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Arab World Urgently Needs Institutional Reform and Extra Investment in Education


  • Arab World Competitiveness Report 2013 highlights job creation as the major economic challenge for leaders in the Middle East
  • Among the 13 countries in focus, Qatar, Saudi Arabia and United Arab Emirates are leading in overall competitiveness; Jordan slightly improved its performance.
  • Underdeveloped skills, weak institutions and labour market inefficiency are the main factors limiting competitiveness and the ability to create jobs vary across the region
  • More information about the World Economic Forum on the Middle East and North Africa is available at

Dead Sea, Jordan, 25 May 2013 The Arab world must improve its economic competitiveness if the region is to solve its biggest economic challenge of creating enough jobs for its youthful and growing population, according to the Arab World Competitiveness Report 2013 launched today.

Published by the World Economic Forum in collaboration with the European Bank for Reconstruction and Development (EBRD), the report identifies a number of areas where regional leaders could prioritize reform in order to unlock barriers to job creation and private sector expansion. These barriers differ across the region: with weak institutions and labour markets singled out as the most significant areas for improvement in North Africa; weak infrastructure and institutions in the Levant; and a pervasive education and innovation gap in countries in the Gulf.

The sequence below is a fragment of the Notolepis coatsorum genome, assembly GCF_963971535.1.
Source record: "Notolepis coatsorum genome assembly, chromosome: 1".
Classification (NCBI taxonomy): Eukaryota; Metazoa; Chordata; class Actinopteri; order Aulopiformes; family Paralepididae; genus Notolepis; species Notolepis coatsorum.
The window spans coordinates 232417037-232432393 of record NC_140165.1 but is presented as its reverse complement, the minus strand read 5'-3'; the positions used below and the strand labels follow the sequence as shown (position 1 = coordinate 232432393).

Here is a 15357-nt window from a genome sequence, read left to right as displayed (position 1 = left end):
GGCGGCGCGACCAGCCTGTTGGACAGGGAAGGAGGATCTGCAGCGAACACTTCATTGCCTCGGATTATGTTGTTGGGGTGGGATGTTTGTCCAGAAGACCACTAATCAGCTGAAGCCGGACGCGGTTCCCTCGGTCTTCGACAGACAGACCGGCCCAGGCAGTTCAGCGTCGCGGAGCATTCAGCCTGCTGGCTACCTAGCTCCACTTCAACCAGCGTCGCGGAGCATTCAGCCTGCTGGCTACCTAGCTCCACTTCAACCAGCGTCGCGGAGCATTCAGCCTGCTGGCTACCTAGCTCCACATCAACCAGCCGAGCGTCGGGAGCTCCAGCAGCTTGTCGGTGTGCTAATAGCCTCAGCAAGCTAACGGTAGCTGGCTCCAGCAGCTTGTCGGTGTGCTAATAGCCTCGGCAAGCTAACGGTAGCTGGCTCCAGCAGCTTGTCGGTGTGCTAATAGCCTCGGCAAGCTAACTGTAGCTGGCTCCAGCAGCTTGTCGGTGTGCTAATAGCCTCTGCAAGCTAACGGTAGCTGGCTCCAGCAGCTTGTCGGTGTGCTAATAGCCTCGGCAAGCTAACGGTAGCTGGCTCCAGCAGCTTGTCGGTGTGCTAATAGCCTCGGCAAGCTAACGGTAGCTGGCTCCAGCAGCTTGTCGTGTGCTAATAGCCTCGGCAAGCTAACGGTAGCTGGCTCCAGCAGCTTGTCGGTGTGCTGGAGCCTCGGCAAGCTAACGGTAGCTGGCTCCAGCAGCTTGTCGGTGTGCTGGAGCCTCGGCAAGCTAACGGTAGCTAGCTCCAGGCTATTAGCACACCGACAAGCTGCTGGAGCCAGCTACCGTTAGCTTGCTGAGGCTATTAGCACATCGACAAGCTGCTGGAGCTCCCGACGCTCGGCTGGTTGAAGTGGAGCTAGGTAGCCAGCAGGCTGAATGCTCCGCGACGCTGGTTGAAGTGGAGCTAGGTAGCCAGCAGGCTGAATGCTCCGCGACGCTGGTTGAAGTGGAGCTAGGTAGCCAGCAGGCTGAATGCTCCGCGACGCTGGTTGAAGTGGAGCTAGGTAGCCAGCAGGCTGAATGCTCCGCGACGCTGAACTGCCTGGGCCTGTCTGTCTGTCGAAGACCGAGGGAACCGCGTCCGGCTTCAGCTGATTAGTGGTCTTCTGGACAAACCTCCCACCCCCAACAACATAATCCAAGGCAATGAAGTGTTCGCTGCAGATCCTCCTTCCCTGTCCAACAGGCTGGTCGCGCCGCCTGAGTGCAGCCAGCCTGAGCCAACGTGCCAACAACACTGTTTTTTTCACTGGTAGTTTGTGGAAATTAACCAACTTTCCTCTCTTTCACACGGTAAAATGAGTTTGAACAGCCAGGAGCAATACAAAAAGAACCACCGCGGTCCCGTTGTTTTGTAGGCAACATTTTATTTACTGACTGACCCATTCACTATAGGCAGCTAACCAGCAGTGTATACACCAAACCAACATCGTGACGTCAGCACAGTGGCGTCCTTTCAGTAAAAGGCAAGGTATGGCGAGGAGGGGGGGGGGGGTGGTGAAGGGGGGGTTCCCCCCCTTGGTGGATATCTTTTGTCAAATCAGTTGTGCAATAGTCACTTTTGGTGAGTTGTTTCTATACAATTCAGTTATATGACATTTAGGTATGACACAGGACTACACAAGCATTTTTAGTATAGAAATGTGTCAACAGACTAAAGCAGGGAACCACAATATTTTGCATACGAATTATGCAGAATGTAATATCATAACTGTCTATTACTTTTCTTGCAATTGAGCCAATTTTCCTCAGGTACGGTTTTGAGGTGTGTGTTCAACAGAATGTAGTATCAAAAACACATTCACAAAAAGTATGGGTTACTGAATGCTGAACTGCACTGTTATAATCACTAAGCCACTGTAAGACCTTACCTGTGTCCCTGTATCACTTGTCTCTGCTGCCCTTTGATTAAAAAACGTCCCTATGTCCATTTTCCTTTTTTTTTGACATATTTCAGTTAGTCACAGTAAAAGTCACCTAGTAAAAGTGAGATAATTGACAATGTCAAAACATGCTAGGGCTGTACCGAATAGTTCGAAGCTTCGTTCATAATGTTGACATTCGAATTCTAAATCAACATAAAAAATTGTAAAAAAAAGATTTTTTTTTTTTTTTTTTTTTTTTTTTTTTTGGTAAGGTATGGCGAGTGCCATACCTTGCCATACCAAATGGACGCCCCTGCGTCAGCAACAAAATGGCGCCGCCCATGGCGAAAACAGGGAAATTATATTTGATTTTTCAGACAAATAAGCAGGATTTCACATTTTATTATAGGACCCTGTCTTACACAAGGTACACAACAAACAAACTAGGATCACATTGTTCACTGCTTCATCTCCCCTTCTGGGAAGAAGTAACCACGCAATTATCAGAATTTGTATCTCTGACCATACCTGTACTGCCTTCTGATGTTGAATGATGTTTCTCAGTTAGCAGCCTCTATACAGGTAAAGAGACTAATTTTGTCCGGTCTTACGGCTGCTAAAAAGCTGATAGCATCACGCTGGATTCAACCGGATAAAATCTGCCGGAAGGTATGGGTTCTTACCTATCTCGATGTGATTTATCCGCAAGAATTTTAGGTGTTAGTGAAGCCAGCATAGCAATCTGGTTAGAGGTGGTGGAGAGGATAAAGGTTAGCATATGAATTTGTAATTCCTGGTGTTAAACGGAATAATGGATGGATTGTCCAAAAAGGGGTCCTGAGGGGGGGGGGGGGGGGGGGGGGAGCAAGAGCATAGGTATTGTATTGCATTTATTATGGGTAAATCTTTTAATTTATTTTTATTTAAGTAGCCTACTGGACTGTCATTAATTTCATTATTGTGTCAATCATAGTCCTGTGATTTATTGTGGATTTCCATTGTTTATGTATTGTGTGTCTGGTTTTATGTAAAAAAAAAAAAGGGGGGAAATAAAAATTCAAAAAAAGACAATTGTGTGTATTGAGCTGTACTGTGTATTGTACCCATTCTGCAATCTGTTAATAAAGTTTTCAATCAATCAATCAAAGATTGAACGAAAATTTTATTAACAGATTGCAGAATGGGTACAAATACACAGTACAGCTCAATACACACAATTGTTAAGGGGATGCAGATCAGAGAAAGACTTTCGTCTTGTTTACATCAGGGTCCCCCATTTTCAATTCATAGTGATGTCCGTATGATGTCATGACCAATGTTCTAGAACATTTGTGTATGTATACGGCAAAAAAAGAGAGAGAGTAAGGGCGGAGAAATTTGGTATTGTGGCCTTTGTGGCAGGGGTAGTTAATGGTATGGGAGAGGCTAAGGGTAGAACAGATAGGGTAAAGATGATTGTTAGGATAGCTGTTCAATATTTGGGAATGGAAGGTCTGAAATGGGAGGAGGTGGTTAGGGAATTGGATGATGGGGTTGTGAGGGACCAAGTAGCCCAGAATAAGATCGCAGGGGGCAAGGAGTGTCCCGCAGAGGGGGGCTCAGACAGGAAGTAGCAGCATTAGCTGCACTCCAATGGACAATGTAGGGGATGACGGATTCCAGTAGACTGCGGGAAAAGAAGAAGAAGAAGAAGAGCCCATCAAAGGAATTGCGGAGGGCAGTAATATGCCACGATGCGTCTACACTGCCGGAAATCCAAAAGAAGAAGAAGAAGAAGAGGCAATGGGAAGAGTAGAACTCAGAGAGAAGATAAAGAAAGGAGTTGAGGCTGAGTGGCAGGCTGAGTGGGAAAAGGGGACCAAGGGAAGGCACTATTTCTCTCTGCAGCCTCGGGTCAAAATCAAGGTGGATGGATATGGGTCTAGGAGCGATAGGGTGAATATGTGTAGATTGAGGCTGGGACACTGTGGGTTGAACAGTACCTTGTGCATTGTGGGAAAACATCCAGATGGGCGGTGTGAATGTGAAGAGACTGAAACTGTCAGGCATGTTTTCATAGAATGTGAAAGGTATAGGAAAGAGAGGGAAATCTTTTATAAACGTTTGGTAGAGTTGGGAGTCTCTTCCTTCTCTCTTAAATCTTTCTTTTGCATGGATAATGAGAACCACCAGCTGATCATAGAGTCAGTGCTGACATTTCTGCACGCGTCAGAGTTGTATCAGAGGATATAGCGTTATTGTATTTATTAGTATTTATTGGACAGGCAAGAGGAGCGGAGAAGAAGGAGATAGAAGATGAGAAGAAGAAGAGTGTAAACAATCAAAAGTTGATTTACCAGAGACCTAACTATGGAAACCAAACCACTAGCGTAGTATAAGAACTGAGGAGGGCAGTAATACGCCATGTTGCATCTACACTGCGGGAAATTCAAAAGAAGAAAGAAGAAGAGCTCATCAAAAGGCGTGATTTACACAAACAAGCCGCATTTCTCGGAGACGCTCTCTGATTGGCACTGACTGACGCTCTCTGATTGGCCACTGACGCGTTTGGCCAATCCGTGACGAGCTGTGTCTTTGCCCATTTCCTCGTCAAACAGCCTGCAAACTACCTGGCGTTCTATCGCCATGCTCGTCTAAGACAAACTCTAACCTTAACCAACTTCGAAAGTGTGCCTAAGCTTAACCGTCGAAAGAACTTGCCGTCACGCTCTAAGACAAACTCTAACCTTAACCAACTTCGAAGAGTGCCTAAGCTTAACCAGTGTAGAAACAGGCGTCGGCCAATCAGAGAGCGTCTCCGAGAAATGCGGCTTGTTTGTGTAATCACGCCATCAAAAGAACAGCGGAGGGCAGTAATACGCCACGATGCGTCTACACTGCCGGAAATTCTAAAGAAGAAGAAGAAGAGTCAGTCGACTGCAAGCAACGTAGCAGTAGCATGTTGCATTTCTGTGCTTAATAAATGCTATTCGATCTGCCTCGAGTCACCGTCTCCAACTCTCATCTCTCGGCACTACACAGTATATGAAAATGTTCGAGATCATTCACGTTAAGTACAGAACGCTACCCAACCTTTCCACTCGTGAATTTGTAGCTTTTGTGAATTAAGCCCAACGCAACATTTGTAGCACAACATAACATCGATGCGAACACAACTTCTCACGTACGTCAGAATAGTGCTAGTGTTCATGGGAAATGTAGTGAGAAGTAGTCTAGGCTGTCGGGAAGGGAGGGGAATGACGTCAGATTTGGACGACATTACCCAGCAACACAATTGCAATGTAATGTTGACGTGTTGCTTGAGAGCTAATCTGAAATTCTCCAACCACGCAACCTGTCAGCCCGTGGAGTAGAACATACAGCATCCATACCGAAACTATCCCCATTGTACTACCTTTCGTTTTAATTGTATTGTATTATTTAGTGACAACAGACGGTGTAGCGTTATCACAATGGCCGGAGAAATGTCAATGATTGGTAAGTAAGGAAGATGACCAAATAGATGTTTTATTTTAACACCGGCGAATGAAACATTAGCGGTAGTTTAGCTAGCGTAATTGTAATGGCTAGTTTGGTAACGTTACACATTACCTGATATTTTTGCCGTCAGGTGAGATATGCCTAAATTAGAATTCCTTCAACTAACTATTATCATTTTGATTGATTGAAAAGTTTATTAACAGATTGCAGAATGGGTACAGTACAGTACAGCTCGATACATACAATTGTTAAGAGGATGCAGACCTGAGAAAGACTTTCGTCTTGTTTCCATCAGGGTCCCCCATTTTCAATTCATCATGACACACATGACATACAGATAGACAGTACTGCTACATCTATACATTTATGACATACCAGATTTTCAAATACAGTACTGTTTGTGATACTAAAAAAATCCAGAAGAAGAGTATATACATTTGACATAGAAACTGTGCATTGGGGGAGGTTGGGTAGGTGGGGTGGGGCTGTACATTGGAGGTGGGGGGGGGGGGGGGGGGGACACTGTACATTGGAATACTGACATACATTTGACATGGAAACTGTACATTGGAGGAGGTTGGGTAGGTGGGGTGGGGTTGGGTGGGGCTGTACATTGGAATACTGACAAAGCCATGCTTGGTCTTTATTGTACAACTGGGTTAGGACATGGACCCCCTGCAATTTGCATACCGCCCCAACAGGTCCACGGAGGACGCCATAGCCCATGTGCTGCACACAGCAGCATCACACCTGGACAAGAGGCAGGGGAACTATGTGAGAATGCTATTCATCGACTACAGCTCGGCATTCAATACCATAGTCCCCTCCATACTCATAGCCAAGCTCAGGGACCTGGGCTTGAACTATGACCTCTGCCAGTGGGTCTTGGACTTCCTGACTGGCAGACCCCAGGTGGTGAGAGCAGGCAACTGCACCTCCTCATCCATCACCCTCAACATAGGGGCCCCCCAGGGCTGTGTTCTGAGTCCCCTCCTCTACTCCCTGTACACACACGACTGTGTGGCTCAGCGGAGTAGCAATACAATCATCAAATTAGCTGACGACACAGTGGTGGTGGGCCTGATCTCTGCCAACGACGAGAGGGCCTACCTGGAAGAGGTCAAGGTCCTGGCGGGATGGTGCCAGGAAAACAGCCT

The report also finds that leaders in the Arab world who embrace the challenge of lifting competitiveness and enabling private sector growth could look forward to a “win-win” scenario, characterized by higher employment and greater social stability.

Børge Brende, Managing Director of the World Economic Forum, said: “Strong leadership based on a shared vision of the future political and economic system will be necessary to navigate the countries of the region through the turbulent times. The findings of this report are crucial for informing the discussions at the World Economic Forum on the Middle East and North Africa.”

Erik Berglöf, Chief Economist of the EBRD, said: “Arab world leaders must prioritize developing market institutions and structures, which can enhance the regulatory and business environment and ultimately attract more capital into the region. Sustainable growth and job creation can only come through the unleashing of the private sector. ”

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